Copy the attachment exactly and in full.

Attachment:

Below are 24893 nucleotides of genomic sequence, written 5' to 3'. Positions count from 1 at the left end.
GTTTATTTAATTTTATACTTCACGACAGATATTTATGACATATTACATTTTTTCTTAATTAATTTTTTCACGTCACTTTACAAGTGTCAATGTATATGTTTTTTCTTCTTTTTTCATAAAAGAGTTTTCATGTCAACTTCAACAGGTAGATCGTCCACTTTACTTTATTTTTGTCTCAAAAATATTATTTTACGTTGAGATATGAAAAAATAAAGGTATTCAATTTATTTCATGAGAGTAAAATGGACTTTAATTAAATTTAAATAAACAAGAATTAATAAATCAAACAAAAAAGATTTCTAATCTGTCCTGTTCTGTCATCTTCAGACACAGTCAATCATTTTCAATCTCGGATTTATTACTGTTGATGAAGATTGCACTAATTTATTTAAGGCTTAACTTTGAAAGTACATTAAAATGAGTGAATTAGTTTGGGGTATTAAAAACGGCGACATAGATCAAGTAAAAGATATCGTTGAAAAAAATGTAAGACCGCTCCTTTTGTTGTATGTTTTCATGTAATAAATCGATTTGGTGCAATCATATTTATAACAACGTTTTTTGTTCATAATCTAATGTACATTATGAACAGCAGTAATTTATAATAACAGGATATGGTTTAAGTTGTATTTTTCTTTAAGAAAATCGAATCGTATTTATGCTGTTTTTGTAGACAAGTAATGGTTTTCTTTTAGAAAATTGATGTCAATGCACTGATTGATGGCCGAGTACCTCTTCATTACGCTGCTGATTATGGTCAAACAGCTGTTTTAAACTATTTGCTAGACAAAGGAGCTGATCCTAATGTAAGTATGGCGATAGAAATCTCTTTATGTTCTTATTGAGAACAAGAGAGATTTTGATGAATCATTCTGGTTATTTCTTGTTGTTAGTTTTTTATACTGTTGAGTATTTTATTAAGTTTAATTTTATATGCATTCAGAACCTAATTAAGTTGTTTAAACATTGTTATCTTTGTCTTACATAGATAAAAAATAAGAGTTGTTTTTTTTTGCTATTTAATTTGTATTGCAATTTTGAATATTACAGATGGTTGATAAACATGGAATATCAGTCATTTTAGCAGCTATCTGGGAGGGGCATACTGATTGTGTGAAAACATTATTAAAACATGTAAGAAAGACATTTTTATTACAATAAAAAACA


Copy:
Below are 24893 nucleotides of genomic sequence, written 5' to 3'. Positions count from 1 at the left end.
GTTTATTTAATTTTATACTTCACGACAGATATTTATGACATATTACATTTTTTCTTAATTAATTTTTTCACGTCACTTTACAAGTGTCAATGTATATGTTTTTTCTTCTTTTTTCATAAAAGAGTTTTCATGTCAACTTCAACAGGTAGATCGTCCACTTTACTTTATTTTTGTCTCAAAAATATTATTTTACGTTGAGATATGAAAAAATAAAGGTATTCAATTTATTTCATGAGAGTAAAATGGACTTTAATTAAATTTAAATAAACAAGAATTAATAAATCAAACAAAAAAGATTTCTAATCTGTCCTGTTCTGTCATCTTCAGACACAGTCAATCATTTTCAATCTCGGATTTATTACTGTTGATGAAGATTGCACTAATTTATTTAAGGCTTAACTTTGAAAGTACATTAAAATGAGTGAATTAGTTTGGGGTATTAAAAACGGCGACATAGATCAAGTAAAAGATATCGTTGAAAAAAATGTAAGACCGCTCCTTTTGTTGTATGTTTTCATGTAATAAATCGATTTGGTGCAATCATATTTATAACAACGTTTTTTGTTCATAATCTAATGTACATTATGAACAGCAGTAATTTATAATAACAGGATATGGTTTAAGTTGTATTTTTCTTTAAGAAAATCGAATCGTATTTATGCTGTTTTTGTAGACAAGTAATGGTTTTCTTTTAGAAAATTGATGTCAATGCACTGATTGATGGCCGAGTACCTCTTCATTACGCTGCTGATTATGGTCAAACAGCTGTTTTAAACTATTTGCTAGACAAAGGAGCTGATCCTAATGTAAGTATGGCGATAGAAATCTCTTTATGTTCTTATTGAGAACAAGAGAGATTTTGATGAATCATTCTGGTTATTTCTTGTTGTTAGTTTTTTATACTGTTGAGTATTTTATTAAGTTTAATTTTATATGCATTCAGAACCTAATTAAGTTGTTTAAACATTGTTATCTTTGTCTTACATAGATAAAAAATAAGAGTTGTTTTTTTTTGCTATTTAATTTGTATTGCAATTTTGAATATTACAGATGGTTGATAAACATGGAATATCAGTCATTTTAGCAGCTATCTGGGAGGGGCATACTGATTGTGTGAAAACATTATTAAAACATGTAAGAAAGACATTTTTATTACAATAAAAAACA